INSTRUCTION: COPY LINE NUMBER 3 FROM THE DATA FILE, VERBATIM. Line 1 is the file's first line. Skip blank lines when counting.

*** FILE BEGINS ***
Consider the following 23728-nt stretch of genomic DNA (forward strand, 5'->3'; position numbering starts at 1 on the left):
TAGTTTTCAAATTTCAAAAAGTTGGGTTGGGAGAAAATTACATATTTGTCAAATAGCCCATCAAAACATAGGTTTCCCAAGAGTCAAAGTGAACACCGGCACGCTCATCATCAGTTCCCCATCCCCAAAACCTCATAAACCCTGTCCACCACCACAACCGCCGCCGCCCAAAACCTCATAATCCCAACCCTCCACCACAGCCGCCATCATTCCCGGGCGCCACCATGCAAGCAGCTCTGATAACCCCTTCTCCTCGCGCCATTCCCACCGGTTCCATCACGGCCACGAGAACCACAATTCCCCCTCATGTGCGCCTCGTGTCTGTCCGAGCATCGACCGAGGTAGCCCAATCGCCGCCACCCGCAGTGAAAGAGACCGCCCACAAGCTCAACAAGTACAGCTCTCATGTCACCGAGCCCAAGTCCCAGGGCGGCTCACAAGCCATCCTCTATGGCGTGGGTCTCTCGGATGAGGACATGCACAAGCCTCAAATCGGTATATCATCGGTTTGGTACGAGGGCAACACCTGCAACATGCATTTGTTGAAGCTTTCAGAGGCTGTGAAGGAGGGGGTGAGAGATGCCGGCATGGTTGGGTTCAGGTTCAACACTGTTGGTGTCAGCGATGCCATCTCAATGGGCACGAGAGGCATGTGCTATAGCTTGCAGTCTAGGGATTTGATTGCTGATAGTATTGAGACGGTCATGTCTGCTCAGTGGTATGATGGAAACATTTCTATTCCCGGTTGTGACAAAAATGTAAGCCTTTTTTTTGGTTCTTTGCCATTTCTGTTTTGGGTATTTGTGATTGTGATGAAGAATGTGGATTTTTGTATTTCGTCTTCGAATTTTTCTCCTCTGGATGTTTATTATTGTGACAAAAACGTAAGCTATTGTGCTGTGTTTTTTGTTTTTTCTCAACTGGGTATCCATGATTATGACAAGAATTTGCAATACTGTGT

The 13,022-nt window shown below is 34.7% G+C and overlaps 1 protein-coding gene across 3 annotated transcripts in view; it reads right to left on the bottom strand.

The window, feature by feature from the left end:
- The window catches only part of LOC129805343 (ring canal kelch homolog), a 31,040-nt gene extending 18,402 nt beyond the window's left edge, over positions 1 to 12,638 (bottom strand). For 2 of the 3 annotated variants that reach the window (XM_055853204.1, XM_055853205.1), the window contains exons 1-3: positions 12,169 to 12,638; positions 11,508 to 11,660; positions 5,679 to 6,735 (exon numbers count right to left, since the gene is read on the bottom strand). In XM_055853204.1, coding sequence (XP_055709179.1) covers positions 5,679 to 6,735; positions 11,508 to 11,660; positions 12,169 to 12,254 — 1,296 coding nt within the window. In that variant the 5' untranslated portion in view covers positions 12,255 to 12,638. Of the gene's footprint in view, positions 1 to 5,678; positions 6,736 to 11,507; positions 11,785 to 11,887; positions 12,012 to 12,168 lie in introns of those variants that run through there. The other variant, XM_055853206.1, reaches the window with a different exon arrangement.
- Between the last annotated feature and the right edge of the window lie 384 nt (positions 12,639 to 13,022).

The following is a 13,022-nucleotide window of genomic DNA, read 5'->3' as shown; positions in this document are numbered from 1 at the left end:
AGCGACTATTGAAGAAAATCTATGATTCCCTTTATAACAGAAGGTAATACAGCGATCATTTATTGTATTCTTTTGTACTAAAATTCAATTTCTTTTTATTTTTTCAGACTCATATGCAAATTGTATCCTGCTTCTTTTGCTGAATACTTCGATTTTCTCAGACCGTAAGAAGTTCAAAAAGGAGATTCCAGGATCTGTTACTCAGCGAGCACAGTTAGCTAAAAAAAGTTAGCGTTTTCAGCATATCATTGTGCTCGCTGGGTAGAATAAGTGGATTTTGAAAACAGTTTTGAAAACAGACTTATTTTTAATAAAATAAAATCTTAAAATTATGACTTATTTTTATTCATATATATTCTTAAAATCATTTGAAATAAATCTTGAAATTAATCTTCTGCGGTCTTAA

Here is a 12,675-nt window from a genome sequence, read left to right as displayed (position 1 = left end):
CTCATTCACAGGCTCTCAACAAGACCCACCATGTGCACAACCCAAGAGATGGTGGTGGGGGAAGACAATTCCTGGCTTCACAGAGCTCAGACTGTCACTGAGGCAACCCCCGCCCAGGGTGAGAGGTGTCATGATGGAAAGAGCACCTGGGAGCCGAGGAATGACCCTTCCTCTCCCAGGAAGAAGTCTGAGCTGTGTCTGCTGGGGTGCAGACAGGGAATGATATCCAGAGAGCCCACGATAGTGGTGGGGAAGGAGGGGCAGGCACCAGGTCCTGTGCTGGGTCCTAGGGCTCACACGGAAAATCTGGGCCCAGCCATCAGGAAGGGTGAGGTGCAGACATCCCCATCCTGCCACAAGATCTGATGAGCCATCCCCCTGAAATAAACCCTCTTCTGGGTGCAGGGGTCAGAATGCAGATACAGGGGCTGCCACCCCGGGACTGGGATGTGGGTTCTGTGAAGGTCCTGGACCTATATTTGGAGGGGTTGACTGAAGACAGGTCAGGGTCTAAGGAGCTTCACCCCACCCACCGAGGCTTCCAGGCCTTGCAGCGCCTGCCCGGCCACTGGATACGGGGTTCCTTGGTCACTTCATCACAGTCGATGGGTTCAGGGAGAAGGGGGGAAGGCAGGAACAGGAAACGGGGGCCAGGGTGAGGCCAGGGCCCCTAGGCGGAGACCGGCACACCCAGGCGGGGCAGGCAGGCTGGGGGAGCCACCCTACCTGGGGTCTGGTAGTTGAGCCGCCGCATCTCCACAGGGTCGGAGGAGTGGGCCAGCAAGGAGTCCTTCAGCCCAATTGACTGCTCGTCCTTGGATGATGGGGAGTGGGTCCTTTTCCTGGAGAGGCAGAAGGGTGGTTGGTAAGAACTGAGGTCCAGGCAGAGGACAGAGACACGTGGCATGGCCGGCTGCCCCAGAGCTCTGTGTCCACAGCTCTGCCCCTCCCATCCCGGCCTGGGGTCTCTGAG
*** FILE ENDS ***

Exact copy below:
The 13,022-nt window shown below is 34.7% G+C and overlaps 1 protein-coding gene across 3 annotated transcripts in view; it reads right to left on the bottom strand.